In 1565, Pieter Bruegel the Elder created The Massacre of the Innocents, a provocative masterpiece of religious art. The painting reworks a biblical narrative about King Herod’s order to slaughter all newborn boys in Bethlehem for fear that a messiah had been born there. Bruegel’s painting situates the atrocity in a contemporary setting, a sixteenth-century Flemish village under attack by heavily armed soldiers.
Depicting multiple episodes of gruesome brutality, Bruegel conveys the terror and grief inflicted on trapped villagers who cannot protect their children. Uncomfortable with the images of child slaughter, the Holy Roman Emperor Rudolph II, after acquiring the painting, ordered another reworking. The slaughtered babies were painted over with images such as bundles of food or small animals, making the scene appear to be one of plunder rather than massacre.
Were Bruegel’s anti-war theme updated to convey images of child slaughter today, a remote Yemeni village could be the focus. Soldiers performing the slaughter wouldn’t arrive on horseback. Today, they often are Saudi pilots trained to fly U.S.-made warplanes over civilian locales and then launch laser-guided missiles (sold by Raytheon, Boeing, and Lockheed Martin), to disembowel, decapitate, maim, or kill anyone in the path of the blast and exploding shards.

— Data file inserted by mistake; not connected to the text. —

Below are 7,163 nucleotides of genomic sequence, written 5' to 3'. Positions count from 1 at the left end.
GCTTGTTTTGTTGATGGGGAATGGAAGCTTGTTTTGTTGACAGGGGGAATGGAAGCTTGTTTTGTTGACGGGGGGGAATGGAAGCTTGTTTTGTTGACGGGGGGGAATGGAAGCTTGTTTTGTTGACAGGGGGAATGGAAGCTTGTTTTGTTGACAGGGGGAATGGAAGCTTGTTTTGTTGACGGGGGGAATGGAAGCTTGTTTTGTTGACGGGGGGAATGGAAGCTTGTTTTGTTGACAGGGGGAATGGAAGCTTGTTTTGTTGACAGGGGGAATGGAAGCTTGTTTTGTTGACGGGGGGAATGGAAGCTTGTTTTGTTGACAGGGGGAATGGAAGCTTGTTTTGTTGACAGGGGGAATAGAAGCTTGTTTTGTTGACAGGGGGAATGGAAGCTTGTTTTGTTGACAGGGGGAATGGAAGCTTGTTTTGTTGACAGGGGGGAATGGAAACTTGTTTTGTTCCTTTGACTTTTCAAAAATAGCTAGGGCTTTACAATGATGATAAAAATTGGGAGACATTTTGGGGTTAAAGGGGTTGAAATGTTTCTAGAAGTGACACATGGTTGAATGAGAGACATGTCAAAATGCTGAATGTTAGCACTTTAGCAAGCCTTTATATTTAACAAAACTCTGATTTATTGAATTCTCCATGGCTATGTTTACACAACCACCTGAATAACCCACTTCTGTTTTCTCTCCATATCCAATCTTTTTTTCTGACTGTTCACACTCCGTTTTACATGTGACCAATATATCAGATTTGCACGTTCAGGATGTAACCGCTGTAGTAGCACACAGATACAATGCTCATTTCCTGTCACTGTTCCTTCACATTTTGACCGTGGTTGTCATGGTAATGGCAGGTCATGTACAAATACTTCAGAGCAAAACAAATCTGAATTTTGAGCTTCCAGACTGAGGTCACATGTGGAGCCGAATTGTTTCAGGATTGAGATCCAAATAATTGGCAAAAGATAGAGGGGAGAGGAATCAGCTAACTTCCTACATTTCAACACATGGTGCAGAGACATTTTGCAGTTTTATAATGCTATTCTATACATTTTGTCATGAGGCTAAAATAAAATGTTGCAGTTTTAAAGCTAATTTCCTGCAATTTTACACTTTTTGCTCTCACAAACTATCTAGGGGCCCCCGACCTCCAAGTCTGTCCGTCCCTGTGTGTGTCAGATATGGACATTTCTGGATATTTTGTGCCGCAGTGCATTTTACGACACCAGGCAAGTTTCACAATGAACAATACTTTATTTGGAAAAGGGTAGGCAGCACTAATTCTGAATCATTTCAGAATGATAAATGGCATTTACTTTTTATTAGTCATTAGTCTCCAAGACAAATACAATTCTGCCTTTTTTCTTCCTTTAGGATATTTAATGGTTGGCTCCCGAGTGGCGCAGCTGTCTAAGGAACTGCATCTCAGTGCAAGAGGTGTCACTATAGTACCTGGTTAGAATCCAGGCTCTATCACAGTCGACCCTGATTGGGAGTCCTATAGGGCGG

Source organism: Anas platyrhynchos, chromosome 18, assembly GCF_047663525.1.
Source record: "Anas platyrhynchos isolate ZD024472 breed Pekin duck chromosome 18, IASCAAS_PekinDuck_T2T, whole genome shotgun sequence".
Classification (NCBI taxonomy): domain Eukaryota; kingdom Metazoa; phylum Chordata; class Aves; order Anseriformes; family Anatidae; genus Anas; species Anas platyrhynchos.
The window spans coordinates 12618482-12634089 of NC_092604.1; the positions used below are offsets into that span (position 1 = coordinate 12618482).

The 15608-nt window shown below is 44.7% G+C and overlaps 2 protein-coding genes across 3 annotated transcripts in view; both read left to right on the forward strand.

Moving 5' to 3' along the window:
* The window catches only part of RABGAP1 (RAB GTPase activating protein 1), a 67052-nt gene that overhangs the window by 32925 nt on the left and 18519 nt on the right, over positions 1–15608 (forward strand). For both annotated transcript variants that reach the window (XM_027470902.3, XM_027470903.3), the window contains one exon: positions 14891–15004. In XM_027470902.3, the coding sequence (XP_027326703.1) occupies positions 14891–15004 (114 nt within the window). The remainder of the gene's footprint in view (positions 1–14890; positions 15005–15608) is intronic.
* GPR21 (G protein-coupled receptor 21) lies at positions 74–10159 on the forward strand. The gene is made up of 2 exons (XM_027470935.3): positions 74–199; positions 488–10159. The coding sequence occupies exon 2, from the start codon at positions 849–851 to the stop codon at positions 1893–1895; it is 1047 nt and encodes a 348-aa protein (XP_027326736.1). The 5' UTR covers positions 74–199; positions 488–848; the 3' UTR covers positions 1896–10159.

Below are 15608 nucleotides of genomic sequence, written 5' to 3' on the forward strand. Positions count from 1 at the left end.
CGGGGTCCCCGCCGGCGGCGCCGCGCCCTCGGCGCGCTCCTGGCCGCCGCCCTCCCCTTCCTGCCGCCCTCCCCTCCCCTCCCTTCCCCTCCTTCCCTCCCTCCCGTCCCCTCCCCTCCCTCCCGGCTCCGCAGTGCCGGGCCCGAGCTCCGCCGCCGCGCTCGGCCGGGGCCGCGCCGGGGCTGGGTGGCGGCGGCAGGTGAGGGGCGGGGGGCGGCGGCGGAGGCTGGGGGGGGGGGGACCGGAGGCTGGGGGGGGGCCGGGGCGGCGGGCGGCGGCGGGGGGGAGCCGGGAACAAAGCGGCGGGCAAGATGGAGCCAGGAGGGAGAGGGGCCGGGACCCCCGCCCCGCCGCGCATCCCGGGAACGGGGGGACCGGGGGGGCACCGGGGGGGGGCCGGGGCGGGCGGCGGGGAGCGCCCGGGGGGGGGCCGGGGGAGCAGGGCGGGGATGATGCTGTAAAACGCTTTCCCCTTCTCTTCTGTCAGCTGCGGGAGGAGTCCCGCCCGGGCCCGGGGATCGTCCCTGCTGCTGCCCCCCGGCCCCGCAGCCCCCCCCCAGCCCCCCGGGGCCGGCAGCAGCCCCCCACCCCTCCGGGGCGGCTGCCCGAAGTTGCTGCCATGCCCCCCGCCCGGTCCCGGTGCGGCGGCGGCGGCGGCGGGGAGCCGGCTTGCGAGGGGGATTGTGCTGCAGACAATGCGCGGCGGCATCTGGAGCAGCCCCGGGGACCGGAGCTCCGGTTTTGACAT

For more than five years, Yemenis have faced famines while enduring a naval blockade and routine aerial bombardment. The United Nations estimates the war has already caused 233,000 deaths, including 131,000 deaths from such indirect causes as lack of food, health services, and infrastructure.
Systematic destruction of farms, fisheries, roads, sewage and sanitation plants, and health-care facilities has wrought further suffering. Yemen is resource-rich, but famine continues to stalk the country, the United Nations reports. Two-thirds of Yemenis are hungry and fully half do not know when they will eat next. Twenty-five percent of the population suffers from moderate to severe malnutrition. That includes more than two million children.
Equipped with U.S.-manufactured Littoral Combat Ships, the Saudis have been able to blockade air and sea ports that are vital to feeding the most populated part of Yemen—the northern area, where 80 percent of the population lives. This area is controlled by Ansar Allah (also known as the “Houthi”).